Tuesday, January 31, 2006

Parade of Depression

Hey Guys!

I'm so excited about February, that . . .

I found this great article on dating in my hotmail:

And I started my own blog! And I linked it in the sidebar!

And I made my very own web page!

Happy African-American Month!!!!!!


Friday, January 27, 2006

Shift & Switch Launch Party

Shift & Switch is an anthology of contemporary Canadian poetry that represents work from some of the country’s more formally-inventive practitioners. A local launch party for the book begins with a panel discussion to contextualize the anthology against a backdrop of Canadian poetry and continues with readings from Geoffrey Hlibchuk, Trevor Speller, Gregory Betts, Mark Truscott, Rob Read and Angela Rawlings (pictured). This is exciting stuff, folks. Buffalo connections abound—panel members for the discussion include UB graduate students, and readers Hlibchuk and Speller are both pursuing PhDs at UB. The other readers also come with an impressive pedigree: Angela Rawlings (one of the anthology’s co-editors) received the bpNichol Award from York University and will pubish her first full-length book through Coach House Books later this year. Also with a Coach House Books edition, Mark Truscott was short-listed for a ReLit Award for his Said Like Reeds or Things. Both Rob Read (who reads as part of Just Buffalo’s Orbital series in February) and Gregory Betts have had books published by BookThug (Read uses spam e-mail as the basis of his poems, see review in Artvoice v5n1, while Betts uses anagrams).

Friday, January 27 at 7pm. Rust Belt Books, 202 Allen St. (885-9535).

Saturday, January 21, 2006

count down

Just to let you all know, I still have one or two spots open for Drill 7. If you'd like to get some work in please send it along before Jan. 31. I'll be doing the layout immediately after that, then getting it right into your hands.


Monday, January 16, 2006


for those of you doing intergenre w/text and sound (scoring), this is a good magazine to send your work to.i've had work in it; he's a careful editor, he's not going to fuck up your lovely visual poetry piece if you give it to him. js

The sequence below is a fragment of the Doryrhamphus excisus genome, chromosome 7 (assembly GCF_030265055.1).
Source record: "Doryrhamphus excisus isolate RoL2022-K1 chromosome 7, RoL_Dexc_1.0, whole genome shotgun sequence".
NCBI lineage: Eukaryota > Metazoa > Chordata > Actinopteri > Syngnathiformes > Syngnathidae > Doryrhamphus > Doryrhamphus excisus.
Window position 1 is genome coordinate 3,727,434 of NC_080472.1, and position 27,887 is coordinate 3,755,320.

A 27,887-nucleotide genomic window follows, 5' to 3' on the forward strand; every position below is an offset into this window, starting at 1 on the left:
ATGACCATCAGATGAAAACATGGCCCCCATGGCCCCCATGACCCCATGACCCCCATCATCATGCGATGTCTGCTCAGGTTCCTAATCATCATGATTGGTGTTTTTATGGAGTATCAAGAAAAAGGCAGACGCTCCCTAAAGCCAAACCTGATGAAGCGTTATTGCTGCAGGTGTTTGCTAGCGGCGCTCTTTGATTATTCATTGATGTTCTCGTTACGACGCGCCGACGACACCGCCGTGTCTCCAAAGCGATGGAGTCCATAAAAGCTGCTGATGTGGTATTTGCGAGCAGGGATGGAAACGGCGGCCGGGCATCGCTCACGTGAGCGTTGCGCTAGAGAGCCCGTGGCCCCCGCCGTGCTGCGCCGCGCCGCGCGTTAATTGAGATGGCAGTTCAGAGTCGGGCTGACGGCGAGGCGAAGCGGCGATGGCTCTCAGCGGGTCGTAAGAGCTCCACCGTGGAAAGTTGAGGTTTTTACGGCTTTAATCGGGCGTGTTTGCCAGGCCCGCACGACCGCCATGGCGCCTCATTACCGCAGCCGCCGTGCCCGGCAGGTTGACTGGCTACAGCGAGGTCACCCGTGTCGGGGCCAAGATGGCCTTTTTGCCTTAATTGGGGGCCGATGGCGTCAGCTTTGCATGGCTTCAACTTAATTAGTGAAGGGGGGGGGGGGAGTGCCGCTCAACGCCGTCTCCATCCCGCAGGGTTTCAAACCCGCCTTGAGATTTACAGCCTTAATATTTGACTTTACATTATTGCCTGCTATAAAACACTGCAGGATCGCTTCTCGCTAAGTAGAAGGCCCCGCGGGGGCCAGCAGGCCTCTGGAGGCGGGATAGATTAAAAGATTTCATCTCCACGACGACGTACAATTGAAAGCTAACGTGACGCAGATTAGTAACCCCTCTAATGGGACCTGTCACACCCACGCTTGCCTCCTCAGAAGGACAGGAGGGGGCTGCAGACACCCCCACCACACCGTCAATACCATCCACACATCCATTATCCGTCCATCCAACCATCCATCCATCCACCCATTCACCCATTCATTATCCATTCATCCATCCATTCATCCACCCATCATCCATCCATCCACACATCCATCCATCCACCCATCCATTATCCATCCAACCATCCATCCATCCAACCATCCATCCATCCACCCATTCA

January 2006

poems by
paul foster johnson / minamikawa yuko - trans. sawako nakayasu /
laura elrick / melizza buzzeo / roberto harrison / jonathan skinner /
alistair noon / steven zultanski

music or performance scores by
pierre thoma / jeremy woodruff / istvan zelenka

covers by Leonie Weber and Jesse Seldess

Payable to Jesse Seldess / 1321Woodland Lane / Riverwoods / IL / 60015
E-mail: j_seldess@hotmail.com
North American subscriptions outside the US, please add $3.
Other out-of-country subscriptions, please add $5.

Also, Antennae 7 is still available at $4 per copy.
Contents listed below.

May 2005

cover stamp and drawings/text by
mark booth

poems by
bill marsh / president of the united hearts / ray bianchi /
brenda iijima/ james wagner / kiki anderson / rob halpern /
robert lax & john beer / daniel borzutsky / kari edwards /
dan machlin / matt turner

a play by
kara feely

music scores by
jennifer walshe / michael pisaro

Monday, January 09, 2006

Another call from Mr. Katko

From:    Matt Henriksen
Subject: Cannibal

An aesthetic definition cannot define the hunger.

A new print magazine, Cannibal, seeks work for a first
issue, due out in April. Small run, handmade, and New
York City based, Cannibal wants ferocious poems,
literary essays, and criticism that survive by their